But I digress.

The problem with these Christian code-phrases is that they can lead to a conspiracy of lies around what it is to experience the Christian life.  It makes it sound like good Christians don’t experience fear or anxiety or depression…after all, they have the peace that passes all understanding!  And of course, they don’t struggle with finances or with adverse situations, because they are “walking in victory with Jesus” and victors aren’t losers! Only losers struggle.  If you’ve truly ‘grown in grace’ then you probably ought not to curse or lie or speak unkind words…in fact you can’t be even remotely sinful…because growing in grace implies that you are continually becoming more holy and holy people are squeaky clean!  And goodness knows that those who ‘die to self’ don’t act selfishly since their ‘self’ no longer matters.  Those who have ‘died to self’ just give and give and give and never get tired of giving because they receive all they need from Jesus…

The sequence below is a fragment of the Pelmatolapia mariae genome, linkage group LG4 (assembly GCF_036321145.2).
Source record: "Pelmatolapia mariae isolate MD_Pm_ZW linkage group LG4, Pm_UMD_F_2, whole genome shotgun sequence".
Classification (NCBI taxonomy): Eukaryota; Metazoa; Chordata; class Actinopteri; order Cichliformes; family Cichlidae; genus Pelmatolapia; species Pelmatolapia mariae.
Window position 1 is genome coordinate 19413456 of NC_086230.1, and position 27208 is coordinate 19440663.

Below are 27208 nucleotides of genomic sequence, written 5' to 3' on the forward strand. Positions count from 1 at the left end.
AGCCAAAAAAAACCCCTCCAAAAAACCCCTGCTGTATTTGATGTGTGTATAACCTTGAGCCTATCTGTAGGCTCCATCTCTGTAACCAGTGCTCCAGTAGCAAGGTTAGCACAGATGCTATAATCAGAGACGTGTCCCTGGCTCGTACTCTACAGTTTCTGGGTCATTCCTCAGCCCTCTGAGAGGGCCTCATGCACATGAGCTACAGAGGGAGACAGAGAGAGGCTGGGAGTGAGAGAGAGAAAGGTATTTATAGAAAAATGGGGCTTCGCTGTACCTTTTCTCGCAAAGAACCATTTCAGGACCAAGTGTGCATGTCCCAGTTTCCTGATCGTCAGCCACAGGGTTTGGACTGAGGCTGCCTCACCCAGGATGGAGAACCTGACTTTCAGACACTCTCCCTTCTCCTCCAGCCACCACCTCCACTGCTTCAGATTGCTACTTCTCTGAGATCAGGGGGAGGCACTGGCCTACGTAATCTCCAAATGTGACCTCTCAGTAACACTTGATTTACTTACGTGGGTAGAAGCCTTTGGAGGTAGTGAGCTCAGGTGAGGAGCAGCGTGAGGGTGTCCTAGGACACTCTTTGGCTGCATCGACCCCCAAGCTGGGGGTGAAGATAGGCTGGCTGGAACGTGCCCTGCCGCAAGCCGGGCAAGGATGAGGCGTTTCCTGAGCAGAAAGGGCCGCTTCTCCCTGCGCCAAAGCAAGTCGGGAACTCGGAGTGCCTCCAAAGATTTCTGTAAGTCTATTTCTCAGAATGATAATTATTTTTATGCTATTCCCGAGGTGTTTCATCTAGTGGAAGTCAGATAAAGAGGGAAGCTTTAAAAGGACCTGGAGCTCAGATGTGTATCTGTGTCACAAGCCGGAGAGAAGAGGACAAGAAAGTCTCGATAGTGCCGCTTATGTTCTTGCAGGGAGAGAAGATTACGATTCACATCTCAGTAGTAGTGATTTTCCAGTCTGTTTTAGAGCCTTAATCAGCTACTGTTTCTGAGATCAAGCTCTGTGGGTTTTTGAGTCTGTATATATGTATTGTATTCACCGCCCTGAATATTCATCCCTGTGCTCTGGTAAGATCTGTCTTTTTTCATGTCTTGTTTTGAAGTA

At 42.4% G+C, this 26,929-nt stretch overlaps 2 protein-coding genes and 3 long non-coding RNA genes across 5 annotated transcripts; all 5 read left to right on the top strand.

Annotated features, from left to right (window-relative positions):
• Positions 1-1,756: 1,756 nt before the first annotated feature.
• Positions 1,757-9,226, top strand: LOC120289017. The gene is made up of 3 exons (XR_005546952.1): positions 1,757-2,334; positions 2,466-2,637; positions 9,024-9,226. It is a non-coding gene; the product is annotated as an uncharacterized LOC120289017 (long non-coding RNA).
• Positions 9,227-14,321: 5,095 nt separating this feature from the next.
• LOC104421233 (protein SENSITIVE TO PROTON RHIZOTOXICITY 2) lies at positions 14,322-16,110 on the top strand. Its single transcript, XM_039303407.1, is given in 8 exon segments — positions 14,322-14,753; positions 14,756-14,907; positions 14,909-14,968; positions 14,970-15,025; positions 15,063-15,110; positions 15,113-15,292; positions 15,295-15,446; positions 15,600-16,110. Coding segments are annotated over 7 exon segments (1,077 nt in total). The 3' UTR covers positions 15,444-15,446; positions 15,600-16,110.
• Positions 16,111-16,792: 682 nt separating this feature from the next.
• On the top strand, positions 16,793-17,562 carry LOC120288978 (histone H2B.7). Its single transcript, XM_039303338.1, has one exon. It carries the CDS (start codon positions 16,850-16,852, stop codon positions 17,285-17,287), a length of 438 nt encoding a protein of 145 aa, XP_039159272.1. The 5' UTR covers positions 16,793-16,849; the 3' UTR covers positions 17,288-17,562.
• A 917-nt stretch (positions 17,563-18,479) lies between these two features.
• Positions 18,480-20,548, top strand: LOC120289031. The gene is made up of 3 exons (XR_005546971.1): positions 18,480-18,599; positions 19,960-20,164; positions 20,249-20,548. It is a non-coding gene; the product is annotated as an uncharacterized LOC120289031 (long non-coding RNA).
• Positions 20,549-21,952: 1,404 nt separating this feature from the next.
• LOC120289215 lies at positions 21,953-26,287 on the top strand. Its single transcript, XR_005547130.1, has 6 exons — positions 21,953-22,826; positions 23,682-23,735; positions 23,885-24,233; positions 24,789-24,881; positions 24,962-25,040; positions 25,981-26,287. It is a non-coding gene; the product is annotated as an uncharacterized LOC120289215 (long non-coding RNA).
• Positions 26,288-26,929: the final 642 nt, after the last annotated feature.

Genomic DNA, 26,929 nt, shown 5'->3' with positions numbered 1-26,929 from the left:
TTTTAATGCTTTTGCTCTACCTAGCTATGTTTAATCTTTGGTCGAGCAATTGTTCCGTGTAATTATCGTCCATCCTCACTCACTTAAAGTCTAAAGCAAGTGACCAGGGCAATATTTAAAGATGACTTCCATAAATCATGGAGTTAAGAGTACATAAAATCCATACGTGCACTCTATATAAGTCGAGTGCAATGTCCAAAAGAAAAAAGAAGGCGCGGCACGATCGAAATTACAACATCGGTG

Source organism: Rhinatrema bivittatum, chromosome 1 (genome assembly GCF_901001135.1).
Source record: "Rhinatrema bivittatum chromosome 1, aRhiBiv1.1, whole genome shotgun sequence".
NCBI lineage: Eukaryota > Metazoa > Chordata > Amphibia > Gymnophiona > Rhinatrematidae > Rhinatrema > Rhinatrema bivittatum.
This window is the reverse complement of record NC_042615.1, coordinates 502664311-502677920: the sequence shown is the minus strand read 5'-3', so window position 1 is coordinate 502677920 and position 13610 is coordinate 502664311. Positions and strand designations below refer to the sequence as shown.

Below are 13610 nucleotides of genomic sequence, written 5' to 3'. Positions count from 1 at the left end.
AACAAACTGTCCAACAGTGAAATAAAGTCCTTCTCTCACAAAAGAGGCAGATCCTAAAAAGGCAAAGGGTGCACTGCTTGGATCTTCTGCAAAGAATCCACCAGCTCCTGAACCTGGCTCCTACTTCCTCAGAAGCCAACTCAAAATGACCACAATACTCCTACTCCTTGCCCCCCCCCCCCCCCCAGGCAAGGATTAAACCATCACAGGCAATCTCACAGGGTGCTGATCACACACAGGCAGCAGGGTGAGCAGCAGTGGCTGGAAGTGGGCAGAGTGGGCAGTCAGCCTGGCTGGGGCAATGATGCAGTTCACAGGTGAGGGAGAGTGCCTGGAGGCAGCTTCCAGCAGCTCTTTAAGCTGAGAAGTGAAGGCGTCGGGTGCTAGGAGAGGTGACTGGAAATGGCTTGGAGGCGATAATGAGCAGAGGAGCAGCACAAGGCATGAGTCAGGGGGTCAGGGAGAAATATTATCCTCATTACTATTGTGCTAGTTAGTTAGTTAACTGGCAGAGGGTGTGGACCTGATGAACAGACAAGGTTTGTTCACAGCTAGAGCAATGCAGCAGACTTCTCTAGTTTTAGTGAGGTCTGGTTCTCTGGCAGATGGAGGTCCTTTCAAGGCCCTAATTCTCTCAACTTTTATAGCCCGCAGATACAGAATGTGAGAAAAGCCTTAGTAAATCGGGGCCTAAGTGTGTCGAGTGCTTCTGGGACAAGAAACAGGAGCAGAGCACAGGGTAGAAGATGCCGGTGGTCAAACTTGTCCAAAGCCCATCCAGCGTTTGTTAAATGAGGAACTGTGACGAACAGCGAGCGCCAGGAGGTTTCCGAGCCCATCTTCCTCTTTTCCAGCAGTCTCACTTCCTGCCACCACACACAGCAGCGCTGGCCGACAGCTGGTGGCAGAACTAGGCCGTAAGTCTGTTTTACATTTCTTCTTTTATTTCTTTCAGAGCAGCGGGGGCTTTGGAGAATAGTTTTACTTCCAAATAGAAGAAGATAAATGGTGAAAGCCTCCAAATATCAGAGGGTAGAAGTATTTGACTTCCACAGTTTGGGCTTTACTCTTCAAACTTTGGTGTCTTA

Really?  Because that’s a bunch of BS.

Christian life is full of struggle and fear and pain and failure and sin and self-focus and self-care and prayer and reflection and growth in grace…

There! I said it!  One of those Christian code-phrases makes sense to me!  I understand growing in grace, because I came to understand grace when I became a Methodist.  Grace is an unmerited gift from God that helps me become all that God created me to be, by drawing me deeper and deeper into a relationship with God, which slowly changes me until I am conformed to the image of Christ.

Oops! I just used another Christian code-phrase.  In fact I used several.

The truth is that these phrases do have meaning.  Some are symbolic (since no one really bathes you in blood, thank goodness) and others are more representational of Christian life and faith as it is actually experienced, because I really should become much more like Jesus Christ as my relationship with Him grows deeper and stronger. To me, becoming more like Jesus (more Christ-like) means that I should be more loving and accepting of those on the margins of society and that I should actively seek social justice and equality for all people.  The Jesus I know is a bit of a rabble-rouser.

I want to get back to the conspiracy of lies.